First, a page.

'Gifted Hands' is a fascinating and inspiring book about the life of pediatric neurosurgeon Dr Ben Carson who grew up in the ghettos of Detroit.
The book tells the story of how young Ben Carson's life changed forever the day he embraced reading, after his strong-willed mother insisted her sons turn the television off and read instead.
Gifted Hands is a brilliant, easy-to-read book and a fascinating story on its own merits.
It's also the best advertisement I know for the power and importance of reading in the lives of our kids.
Gifted Hands was first published in 1973 and has now sold over two million copies.
In 2009 and new, shorter version for younger readers was released (see the box on the right) which is fantastic for kids of all ages.
If you're in any doubt about whether reading matters today or whether you should bother encouraging your kids to read, this book will inspire you.
If you think your child is unlikely to do well at school because you didn't do well or because you left school early, I can't recommend this book highly enough.
If you wonder whether you as a parent can help your child do better at school, this book will show you that you can.
More importantly, it will show you how you can do it.
In Gifted Hands, Ben Carson tells of his childhood growing up in a single-parent home with his mother and brother. The family was very poor and Ben was doing badly at school both of which, not surprisingly, led to low self-esteem and a violent temper.
Poverty, a poor self-image, no dad at home, a hot temper and an uneducated mother are all things we now recognise as risk factors which more often than not doom a child to a lifetime of poverty, welfare and possibly violence and crime.
But Ben Carson had a mother who was determined that her sons would succeed in life and the first part of Gifted Hands is as much about Sonya Carson as it is about Ben himself.
I found Sonya's story incredible.
Born in Tennessee, she was one of 24 children and married at the age of only thirteen.
Sonya left school after third grade and was barely literate when her sons were growing up.
When her sons were small, Sonya discovered that her husband was a bigamist and had another family living not far away.
The marriage ended soon after this discovery and Sonya went on to work two - sometimes three - jobs to provide for her sons.
Because she had very little education and few skills, Sonya often did housework for well-off families. This gave her an insight into what went on in the homes of people who had successful careers and good incomes.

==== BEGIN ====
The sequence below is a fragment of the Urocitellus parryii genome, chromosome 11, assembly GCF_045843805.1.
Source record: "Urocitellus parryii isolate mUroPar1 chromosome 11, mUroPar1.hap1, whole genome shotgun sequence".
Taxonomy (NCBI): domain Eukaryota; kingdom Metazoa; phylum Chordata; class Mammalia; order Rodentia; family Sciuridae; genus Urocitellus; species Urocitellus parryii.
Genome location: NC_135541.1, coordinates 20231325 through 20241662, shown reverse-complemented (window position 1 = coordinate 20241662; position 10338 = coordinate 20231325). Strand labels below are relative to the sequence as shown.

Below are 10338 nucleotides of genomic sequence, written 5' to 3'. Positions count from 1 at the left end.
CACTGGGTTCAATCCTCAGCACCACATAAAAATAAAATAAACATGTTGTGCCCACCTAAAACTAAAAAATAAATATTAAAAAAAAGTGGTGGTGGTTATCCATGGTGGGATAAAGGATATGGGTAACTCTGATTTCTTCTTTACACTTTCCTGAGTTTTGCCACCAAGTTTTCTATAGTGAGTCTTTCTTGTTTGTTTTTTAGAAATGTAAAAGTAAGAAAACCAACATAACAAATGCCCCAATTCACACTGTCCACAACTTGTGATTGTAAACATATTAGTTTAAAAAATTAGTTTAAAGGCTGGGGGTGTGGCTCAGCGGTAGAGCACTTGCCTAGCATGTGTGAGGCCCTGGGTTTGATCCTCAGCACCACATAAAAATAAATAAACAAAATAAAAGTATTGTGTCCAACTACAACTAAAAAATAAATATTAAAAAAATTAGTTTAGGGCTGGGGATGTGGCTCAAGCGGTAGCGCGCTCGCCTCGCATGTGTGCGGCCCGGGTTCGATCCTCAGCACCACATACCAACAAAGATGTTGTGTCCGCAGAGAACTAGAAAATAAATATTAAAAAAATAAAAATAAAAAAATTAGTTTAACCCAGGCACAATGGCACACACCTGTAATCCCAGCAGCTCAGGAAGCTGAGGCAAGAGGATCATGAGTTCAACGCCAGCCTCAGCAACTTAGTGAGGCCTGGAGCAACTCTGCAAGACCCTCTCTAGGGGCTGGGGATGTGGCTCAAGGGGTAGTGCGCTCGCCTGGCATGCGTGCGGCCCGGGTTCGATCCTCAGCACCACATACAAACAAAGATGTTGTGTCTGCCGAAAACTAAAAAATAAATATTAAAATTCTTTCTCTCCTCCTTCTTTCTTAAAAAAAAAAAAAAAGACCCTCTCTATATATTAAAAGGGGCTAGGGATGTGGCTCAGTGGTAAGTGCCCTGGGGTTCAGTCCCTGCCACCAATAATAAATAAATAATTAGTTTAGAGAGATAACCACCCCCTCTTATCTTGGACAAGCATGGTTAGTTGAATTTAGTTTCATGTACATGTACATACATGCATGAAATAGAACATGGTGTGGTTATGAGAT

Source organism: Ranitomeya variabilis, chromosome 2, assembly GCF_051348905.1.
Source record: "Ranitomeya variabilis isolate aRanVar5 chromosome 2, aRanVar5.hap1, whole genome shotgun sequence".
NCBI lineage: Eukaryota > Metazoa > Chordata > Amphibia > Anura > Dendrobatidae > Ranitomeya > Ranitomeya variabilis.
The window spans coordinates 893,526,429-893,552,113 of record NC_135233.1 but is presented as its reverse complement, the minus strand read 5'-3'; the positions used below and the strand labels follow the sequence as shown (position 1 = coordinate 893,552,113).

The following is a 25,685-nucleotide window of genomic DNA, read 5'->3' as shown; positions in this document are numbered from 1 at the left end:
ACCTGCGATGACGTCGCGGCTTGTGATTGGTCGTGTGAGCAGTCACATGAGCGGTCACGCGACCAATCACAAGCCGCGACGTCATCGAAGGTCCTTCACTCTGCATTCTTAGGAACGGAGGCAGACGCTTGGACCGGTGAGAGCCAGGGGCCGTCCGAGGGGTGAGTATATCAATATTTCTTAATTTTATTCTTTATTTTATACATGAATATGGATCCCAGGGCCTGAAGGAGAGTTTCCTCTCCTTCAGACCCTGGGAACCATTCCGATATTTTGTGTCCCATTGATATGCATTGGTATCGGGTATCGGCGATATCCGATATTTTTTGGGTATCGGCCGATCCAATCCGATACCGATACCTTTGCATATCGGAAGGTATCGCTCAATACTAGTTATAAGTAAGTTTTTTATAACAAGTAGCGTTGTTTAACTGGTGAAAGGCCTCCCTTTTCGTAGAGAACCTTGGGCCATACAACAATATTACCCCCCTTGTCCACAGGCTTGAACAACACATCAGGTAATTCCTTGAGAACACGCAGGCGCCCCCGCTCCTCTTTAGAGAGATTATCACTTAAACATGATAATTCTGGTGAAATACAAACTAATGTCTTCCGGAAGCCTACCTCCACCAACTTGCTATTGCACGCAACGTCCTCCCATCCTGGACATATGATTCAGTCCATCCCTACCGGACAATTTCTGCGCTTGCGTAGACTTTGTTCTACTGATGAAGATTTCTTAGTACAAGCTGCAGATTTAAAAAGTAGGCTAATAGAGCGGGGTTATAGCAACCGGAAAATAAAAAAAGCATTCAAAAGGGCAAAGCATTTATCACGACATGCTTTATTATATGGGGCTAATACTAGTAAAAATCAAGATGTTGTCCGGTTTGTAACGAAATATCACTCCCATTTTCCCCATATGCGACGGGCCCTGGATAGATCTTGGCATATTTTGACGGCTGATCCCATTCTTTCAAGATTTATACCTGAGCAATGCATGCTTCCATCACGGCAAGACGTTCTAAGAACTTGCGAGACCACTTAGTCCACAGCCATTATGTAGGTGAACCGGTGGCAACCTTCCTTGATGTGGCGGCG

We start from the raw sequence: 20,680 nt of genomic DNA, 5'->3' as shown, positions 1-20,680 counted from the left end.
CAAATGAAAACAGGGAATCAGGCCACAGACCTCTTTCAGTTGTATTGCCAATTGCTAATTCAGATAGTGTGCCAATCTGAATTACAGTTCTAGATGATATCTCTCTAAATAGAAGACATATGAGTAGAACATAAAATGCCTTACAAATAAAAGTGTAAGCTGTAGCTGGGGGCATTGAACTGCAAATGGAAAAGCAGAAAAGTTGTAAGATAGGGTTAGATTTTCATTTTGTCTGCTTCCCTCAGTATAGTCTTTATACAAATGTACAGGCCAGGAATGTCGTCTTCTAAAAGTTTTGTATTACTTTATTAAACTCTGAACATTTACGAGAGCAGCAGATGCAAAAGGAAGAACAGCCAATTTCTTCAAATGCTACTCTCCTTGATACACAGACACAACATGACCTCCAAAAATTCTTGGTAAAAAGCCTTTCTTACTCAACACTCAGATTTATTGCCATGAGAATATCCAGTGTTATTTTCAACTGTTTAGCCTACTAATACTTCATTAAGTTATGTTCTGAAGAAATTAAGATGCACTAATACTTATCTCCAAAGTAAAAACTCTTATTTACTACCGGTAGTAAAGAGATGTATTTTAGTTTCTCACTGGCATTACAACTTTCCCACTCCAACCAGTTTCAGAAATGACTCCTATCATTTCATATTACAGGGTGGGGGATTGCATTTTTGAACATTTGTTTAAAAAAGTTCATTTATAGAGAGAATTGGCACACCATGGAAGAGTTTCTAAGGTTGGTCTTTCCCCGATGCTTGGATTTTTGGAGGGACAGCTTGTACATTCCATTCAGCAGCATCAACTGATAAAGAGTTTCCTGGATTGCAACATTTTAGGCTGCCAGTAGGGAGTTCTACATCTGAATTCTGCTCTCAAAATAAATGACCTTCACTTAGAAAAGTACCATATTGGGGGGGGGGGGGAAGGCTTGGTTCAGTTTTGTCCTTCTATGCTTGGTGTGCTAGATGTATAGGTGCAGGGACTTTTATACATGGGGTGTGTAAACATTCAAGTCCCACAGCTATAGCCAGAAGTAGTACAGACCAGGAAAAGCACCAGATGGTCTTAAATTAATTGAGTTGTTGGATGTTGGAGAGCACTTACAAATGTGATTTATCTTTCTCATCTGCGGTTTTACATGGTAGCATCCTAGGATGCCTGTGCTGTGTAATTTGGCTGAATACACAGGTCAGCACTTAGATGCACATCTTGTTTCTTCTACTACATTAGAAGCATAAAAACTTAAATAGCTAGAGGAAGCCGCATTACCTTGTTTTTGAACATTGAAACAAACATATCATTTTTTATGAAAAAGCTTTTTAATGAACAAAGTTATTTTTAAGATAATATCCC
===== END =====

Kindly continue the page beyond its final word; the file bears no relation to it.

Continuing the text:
She was very interested in what they did that people in her neighbourhood did not do and noticed that the better-off families had books around and read a lot.
So Sonya insisted her boys turn the television off and read.
More importantly, she planned how to make this happen and then took steps to make sure the boys followed the plan she had made.
Ben and his older brother, Curtis, hated this at first but their mother was determined and she didn't give them a choice.
Gradually both boys began to enjoy reading and their school results began to improve.
The second time I read Gifted Hands I tried to work out the lessons Ben's mother taught her sons, by her words and by her example.
Of course, she taught them that education is important and that reading is a key factor in doing well at school.
But she also taught them other lessons, about hard work in particular.
I particularly like the story Ben tells here:
"And, so she worked very hard.
Sometimes we didn't see her for several days at a time, because she would go to work at five in the morning and get back after 11pm, going from one job to the next.
But one thing that she provided us was a tremendous example of what hard work is like, and she was also extremely thrifty. She would go to the Goodwill, she'd get a shirt that had a hole and put a patch on it and put another one on the other side to make it look symmetrical, and she sewed her own clothes.
She would take us out in the country on a Sunday and knock on a farmer's door and say, 'Can we pick four bushels of corn, three for you and one for us?' and they were always glad at that deal. And she'd come home and she'd can the stuff, so that we would have food."
There's a lot more to the story of course and Ben experienced many set-backs as he grew up, including exposure to racism.
But he persevered, attended Yale and became Head of Neurosurgery at Johns Hopkins School of Medicine at the incredibly young age of 33.
He has now been Director of Pediatric Neurosurgery at the Johns Hopkins Children’s Center for more than 25 years.
He married his wife, Candy, in 1975 after they met at Yale and they have three sons.
Dr Carson's mother, Sonya, lives with the family.